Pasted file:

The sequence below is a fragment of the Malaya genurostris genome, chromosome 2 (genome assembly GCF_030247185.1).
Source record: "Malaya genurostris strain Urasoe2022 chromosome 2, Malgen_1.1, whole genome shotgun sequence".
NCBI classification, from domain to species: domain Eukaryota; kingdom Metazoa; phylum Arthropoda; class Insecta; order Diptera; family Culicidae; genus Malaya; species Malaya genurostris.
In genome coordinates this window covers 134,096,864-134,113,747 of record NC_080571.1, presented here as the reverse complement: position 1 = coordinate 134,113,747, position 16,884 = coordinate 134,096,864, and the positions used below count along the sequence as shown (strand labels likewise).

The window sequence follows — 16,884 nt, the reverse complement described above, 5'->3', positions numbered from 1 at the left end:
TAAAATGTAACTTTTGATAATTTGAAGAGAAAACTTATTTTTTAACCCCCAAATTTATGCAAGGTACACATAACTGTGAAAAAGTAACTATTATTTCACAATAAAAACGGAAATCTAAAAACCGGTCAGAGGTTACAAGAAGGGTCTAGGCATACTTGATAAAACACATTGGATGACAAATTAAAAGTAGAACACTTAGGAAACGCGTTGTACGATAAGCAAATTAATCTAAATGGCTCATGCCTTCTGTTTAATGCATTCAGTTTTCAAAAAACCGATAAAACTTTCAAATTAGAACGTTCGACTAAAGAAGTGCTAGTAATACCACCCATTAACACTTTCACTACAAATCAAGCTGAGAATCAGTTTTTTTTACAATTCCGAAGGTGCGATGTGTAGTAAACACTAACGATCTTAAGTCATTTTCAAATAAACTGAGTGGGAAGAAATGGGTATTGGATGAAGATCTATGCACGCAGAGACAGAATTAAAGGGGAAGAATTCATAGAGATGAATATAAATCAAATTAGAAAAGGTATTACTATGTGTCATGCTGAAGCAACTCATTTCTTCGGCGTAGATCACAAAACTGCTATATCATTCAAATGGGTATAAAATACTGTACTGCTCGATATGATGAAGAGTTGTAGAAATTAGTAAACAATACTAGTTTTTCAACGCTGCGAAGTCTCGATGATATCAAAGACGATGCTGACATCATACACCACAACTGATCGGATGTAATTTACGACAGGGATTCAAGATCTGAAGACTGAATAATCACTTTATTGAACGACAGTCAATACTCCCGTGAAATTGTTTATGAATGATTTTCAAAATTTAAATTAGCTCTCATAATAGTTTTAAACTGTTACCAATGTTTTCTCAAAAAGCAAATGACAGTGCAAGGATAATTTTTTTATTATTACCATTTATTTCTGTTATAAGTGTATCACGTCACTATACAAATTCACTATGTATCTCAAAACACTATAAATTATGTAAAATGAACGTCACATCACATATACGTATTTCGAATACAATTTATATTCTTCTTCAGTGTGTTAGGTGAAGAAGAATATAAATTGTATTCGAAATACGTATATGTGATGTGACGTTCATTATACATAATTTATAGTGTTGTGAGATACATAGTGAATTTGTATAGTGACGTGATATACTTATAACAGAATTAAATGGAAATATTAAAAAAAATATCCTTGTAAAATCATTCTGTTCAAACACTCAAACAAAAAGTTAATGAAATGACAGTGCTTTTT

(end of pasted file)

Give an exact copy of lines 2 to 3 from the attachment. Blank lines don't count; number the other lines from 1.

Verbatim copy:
Source record: "Malaya genurostris strain Urasoe2022 chromosome 2, Malgen_1.1, whole genome shotgun sequence".
NCBI classification, from domain to species: domain Eukaryota; kingdom Metazoa; phylum Arthropoda; class Insecta; order Diptera; family Culicidae; genus Malaya; species Malaya genurostris.